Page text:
We have substantially changed the way the House conducts its business generally. The Government’s priorities for the year ahead are outlined to the Dáil on an annual basis. This has been happening over the past week. Under this new procedure, the Taoiseach and Tánaiste address the Dáil setting out the Government’s annual priorities, each Minister sets out his or her Department’s plans for the future and Deputies have an opportunity to debate the Government priorities for the year.
The role of Oireachtas committees in the budget process will also be expanded. The stability programme update is presented by the Government to the EU in April of each year. Committees can review this information and report before the budget in October. The budget and the spending Estimates will be published in October. Committees will scrutinise the budget proposals and the Estimates earlier than they did in the past.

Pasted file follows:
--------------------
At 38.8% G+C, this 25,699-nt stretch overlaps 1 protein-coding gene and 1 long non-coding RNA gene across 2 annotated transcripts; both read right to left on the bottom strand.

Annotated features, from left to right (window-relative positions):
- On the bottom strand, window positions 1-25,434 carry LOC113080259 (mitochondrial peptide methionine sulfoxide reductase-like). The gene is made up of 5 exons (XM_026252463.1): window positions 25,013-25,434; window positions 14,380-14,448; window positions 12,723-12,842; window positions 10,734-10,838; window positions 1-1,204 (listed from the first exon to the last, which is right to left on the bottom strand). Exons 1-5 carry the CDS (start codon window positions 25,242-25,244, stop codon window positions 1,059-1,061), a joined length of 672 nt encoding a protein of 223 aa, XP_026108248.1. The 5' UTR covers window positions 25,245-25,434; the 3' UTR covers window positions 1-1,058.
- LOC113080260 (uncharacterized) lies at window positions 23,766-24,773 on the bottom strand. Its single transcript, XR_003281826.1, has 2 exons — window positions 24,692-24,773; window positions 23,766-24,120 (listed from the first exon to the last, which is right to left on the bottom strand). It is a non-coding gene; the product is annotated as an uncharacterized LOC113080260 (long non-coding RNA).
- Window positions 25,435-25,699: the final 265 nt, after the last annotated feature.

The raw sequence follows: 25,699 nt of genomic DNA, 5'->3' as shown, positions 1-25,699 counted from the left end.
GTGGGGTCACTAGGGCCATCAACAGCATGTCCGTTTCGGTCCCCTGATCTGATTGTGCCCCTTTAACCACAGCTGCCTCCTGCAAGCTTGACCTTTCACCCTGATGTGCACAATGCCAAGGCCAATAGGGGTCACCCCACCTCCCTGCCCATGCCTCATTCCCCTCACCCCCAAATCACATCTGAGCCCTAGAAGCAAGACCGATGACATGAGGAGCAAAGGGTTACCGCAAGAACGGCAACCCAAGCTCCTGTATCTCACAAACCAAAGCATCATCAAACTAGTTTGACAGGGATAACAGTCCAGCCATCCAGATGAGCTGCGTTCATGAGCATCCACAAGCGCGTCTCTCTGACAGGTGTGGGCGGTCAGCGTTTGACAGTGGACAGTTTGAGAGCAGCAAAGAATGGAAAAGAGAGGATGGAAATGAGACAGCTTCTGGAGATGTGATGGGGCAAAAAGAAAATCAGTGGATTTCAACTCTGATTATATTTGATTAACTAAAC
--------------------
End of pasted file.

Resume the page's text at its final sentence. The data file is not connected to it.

The system of debating Topical Issues has also been improved. A Minister or a Minister of State from the relevant Department replies to each matter raised during Topical Issue debates. A Deputy can ask to have the matter deferred until a Minister from the relevant Department is available. It will be given priority at that stage.
Changes have also been made to Dáil questions. An ordinary oral question is now answered only if the Deputy tabling the question is in the Chamber when it is reached. The Deputy is given a brief period of 30 seconds to outline the question. An Opposition spokesperson can no longer nominate questions in the name of other Deputies. However, he or she can submit five ordinary questions on his or her own behalf.